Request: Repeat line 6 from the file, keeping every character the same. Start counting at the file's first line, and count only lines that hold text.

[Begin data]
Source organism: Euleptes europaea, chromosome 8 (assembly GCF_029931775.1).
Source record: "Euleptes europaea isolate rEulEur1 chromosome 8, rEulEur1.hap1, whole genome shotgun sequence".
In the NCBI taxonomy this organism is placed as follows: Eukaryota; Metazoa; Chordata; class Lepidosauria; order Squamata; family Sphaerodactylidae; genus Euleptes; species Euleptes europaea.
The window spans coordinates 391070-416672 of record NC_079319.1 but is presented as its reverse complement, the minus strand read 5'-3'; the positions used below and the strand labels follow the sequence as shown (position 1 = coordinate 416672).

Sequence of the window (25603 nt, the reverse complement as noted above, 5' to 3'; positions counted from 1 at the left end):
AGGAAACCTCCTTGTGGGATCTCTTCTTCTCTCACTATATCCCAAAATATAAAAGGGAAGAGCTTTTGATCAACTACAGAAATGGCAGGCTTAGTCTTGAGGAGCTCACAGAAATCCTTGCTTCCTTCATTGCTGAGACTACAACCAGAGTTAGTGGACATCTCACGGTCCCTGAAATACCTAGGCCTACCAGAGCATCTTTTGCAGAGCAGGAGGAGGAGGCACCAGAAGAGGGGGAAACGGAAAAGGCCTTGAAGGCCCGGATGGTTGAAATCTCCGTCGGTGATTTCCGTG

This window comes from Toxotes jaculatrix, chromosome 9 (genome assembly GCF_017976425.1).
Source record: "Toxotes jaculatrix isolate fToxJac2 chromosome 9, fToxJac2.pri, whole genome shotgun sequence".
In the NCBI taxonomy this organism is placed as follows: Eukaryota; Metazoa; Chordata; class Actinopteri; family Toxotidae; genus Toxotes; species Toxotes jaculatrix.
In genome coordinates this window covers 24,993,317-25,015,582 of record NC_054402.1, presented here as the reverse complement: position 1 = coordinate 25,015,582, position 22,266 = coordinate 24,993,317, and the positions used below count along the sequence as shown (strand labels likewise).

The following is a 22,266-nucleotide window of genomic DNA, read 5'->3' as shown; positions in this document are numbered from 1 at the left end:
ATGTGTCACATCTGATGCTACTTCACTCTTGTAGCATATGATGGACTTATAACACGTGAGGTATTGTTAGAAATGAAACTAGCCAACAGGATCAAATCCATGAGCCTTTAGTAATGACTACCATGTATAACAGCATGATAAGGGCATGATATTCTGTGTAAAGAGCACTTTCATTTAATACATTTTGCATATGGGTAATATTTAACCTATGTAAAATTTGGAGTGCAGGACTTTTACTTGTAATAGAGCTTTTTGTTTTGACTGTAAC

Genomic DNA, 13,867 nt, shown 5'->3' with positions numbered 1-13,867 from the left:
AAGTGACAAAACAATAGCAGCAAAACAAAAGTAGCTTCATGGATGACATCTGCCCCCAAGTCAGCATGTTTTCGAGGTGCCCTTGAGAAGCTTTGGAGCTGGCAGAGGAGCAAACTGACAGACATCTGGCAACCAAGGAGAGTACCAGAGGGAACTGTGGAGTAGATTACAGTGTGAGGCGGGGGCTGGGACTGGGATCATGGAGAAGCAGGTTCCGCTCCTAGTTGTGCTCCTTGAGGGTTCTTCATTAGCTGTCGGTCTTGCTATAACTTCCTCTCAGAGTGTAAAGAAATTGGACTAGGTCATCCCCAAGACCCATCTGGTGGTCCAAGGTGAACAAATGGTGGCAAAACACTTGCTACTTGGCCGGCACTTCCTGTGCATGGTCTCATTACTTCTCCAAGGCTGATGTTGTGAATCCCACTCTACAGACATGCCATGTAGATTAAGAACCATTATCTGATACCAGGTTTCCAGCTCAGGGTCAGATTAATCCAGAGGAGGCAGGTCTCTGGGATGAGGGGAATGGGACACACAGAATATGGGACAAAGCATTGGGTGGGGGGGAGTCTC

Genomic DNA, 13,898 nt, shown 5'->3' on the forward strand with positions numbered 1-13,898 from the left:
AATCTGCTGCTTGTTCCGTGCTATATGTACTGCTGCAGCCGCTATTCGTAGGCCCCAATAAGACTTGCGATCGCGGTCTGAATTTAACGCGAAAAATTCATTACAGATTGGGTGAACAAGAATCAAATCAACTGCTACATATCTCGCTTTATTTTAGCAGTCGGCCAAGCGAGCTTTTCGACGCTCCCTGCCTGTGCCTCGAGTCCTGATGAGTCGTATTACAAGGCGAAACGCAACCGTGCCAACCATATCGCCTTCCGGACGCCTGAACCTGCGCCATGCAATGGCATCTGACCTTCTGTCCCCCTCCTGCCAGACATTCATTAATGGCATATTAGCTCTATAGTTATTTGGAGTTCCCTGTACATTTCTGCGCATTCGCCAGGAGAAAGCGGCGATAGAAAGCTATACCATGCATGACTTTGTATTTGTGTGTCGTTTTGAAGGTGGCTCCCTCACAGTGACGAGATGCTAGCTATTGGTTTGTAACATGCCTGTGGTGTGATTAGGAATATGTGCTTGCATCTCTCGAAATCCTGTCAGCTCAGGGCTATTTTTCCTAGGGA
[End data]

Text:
AGGAAACCTCCTTGTGGGATCTCTTCTTCTCTCACTATATCCCAAAATATAAAAGGGAAGAGCTTTTGATCAACTACAGAAATGGCAGGCTTAGTCTTGAGGAGCTCACAGAAATCCTTGCTTCCTTCATTGCTGAGACTACAACCAGAGTTAGTGGACATCTCACGGTCCCTGAAATACCTAGGCCTACCAGAGCATCTTTTGCAGAGCAGGAGGAGGAGGCACCAGAAGAGGGGGAAACGGAAAAGGCCTTGAAGGCCCGGATGGTTGAAATCTCCGTCGGTGATTTCCGTG